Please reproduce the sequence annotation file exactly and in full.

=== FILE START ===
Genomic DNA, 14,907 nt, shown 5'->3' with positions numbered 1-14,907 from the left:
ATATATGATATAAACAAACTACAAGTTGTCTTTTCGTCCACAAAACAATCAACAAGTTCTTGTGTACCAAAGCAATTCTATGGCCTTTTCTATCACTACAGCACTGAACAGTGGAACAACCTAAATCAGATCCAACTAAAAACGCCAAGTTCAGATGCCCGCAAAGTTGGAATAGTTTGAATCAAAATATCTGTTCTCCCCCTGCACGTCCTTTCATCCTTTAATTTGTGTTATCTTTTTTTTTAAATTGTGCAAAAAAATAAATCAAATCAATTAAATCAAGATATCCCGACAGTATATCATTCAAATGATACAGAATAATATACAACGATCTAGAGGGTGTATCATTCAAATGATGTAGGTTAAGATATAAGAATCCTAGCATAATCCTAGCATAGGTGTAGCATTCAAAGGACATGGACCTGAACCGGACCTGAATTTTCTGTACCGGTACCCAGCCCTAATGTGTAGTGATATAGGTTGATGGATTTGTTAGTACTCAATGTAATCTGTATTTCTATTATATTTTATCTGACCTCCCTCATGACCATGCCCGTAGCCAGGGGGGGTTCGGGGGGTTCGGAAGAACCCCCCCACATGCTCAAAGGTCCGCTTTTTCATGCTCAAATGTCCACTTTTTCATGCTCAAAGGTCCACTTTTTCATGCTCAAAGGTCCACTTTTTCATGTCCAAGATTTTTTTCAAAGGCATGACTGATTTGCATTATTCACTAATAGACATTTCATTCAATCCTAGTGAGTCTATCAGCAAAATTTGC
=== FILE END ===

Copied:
Genomic DNA, 14,907 nt, shown 5'->3' with positions numbered 1-14,907 from the left:
ATATATGATATAAACAAACTACAAGTTGTCTTTTCGTCCACAAAACAATCAACAAGTTCTTGTGTACCAAAGCAATTCTATGGCCTTTTCTATCACTACAGCACTGAACAGTGGAACAACCTAAATCAGATCCAACTAAAAACGCCAAGTTCAGATGCCCGCAAAGTTGGAATAGTTTGAATCAAAATATCTGTTCTCCCCCTGCACGTCCTTTCATCCTTTAATTTGTGTTATCTTTTTTTTTAAATTGTGCAAAAAAATAAATCAAATCAATTAAATCAAGATATCCCGACAGTATATCATTCAAATGATACAGAATAATATACAACGATCTAGAGGGTGTATCATTCAAATGATGTAGGTTAAGATATAAGAATCCTAGCATAATCCTAGCATAGGTGTAGCATTCAAAGGACATGGACCTGAACCGGACCTGAATTTTCTGTACCGGTACCCAGCCCTAATGTGTAGTGATATAGGTTGATGGATTTGTTAGTACTCAATGTAATCTGTATTTCTATTATATTTTATCTGACCTCCCTCATGACCATGCCCGTAGCCAGGGGGGGTTCGGGGGGTTCGGAAGAACCCCCCCACATGCTCAAAGGTCCGCTTTTTCATGCTCAAATGTCCACTTTTTCATGCTCAAAGGTCCACTTTTTCATGCTCAAAGGTCCACTTTTTCATGTCCAAGATTTTTTTCAAAGGCATGACTGATTTGCATTATTCACTAATAGACATTTCATTCAATCCTAGTGAGTCTATCAGCAAAATTTGC